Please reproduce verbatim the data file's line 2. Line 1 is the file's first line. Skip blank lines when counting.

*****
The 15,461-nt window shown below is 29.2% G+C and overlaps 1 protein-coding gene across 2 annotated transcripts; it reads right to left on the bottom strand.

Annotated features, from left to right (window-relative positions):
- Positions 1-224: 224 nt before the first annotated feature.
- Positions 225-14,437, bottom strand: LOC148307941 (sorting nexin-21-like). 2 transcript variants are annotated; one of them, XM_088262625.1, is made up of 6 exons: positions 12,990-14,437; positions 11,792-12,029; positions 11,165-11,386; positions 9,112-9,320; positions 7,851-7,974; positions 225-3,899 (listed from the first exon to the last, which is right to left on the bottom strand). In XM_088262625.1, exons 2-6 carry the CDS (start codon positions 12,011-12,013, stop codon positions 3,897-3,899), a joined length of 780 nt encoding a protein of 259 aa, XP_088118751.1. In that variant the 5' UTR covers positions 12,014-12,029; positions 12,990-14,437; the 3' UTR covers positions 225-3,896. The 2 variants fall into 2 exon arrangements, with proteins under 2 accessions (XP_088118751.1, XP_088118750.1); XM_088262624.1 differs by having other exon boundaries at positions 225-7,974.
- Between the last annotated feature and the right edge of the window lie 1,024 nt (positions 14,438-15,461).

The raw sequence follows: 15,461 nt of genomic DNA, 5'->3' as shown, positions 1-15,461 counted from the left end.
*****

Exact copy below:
Annotated features, from left to right (window-relative positions):